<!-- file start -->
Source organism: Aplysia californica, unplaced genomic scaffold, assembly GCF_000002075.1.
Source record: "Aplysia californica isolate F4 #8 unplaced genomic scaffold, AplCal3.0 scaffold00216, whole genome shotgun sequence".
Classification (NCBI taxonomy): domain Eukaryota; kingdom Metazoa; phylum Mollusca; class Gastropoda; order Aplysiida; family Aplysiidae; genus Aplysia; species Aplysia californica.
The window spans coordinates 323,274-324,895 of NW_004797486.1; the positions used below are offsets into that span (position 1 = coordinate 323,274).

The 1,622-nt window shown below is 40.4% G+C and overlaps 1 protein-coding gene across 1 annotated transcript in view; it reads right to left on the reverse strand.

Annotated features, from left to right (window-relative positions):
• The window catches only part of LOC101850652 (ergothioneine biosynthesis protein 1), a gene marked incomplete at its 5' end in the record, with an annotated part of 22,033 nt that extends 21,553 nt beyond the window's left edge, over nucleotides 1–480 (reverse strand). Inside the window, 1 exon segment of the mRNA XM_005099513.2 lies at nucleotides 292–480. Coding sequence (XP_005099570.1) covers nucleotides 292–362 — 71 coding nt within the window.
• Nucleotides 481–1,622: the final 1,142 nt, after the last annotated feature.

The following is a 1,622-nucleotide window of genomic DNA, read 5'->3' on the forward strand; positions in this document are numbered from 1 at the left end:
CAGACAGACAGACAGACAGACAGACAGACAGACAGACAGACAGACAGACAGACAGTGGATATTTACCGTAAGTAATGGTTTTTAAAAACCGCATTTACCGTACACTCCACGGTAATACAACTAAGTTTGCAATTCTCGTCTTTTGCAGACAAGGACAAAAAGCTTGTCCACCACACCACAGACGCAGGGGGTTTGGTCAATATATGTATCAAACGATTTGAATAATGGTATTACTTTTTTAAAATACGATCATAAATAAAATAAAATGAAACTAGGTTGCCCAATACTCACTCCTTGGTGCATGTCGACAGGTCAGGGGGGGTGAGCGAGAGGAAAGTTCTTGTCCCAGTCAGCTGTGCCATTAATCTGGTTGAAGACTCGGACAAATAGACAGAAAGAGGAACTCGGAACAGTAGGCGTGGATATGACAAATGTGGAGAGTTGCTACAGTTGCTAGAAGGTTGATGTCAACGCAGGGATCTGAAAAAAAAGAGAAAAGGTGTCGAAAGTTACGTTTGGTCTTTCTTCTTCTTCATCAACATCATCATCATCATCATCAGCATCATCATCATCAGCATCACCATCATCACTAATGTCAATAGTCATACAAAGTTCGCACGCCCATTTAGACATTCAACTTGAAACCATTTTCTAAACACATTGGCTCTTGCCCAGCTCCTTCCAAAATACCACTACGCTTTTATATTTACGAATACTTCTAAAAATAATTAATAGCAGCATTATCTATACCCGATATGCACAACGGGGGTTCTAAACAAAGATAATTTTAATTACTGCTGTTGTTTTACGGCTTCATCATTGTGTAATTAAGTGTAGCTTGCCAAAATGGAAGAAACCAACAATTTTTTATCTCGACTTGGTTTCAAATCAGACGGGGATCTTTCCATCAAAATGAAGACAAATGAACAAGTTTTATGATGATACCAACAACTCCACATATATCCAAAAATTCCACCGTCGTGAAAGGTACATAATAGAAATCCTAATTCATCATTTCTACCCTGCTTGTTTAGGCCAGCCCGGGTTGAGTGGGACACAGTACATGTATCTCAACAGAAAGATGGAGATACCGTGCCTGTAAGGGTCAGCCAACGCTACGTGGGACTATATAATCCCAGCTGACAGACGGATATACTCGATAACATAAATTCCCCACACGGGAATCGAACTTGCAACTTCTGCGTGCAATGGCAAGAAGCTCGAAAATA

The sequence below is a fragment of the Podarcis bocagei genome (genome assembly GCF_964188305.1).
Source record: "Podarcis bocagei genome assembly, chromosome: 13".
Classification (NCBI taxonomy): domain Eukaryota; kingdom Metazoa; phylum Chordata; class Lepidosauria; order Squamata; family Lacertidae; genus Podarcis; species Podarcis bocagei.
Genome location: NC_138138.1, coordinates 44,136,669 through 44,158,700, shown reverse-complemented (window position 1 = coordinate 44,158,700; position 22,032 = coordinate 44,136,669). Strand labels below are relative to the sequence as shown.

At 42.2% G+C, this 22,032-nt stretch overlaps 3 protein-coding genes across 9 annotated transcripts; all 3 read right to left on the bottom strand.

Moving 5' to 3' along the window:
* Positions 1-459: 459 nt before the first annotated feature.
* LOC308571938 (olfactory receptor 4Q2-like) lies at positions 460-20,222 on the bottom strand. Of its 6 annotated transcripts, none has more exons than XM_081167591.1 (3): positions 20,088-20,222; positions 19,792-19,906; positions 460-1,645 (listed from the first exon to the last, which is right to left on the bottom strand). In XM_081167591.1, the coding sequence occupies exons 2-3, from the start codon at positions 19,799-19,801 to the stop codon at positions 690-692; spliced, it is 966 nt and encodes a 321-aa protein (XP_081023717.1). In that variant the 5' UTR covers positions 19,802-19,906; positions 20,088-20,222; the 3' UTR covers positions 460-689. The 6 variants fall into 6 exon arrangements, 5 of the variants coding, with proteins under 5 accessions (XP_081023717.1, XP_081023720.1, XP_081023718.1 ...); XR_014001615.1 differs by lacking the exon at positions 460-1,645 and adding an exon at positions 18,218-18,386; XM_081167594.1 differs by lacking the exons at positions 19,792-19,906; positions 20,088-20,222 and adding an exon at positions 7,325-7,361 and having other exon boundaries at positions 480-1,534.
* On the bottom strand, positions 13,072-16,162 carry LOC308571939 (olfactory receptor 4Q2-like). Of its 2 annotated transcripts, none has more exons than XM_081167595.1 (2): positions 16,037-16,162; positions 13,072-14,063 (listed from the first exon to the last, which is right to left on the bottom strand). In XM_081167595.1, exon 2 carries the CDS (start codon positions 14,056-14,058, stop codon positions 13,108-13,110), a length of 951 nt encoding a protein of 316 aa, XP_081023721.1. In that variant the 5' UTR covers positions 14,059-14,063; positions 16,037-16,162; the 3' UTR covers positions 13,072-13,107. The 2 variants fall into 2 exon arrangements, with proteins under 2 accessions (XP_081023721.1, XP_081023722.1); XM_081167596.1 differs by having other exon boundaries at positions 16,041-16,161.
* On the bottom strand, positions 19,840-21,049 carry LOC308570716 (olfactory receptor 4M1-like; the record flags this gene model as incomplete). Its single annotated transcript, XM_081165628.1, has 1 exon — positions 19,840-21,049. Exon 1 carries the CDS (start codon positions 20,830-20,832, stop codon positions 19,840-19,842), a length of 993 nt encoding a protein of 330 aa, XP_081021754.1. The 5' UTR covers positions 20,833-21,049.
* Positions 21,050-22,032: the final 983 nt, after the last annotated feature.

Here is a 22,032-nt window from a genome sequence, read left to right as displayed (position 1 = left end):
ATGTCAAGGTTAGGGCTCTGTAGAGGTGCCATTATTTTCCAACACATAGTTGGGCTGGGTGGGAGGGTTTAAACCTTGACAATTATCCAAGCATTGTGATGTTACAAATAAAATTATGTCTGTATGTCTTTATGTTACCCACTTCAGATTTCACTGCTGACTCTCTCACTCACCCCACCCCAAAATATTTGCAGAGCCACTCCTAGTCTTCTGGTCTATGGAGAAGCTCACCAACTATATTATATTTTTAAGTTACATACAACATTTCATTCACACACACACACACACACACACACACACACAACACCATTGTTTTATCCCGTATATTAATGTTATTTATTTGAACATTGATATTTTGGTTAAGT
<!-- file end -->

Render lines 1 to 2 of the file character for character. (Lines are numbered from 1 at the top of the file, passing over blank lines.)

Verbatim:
Source organism: Aplysia californica, unplaced genomic scaffold, assembly GCF_000002075.1.
Source record: "Aplysia californica isolate F4 #8 unplaced genomic scaffold, AplCal3.0 scaffold00216, whole genome shotgun sequence".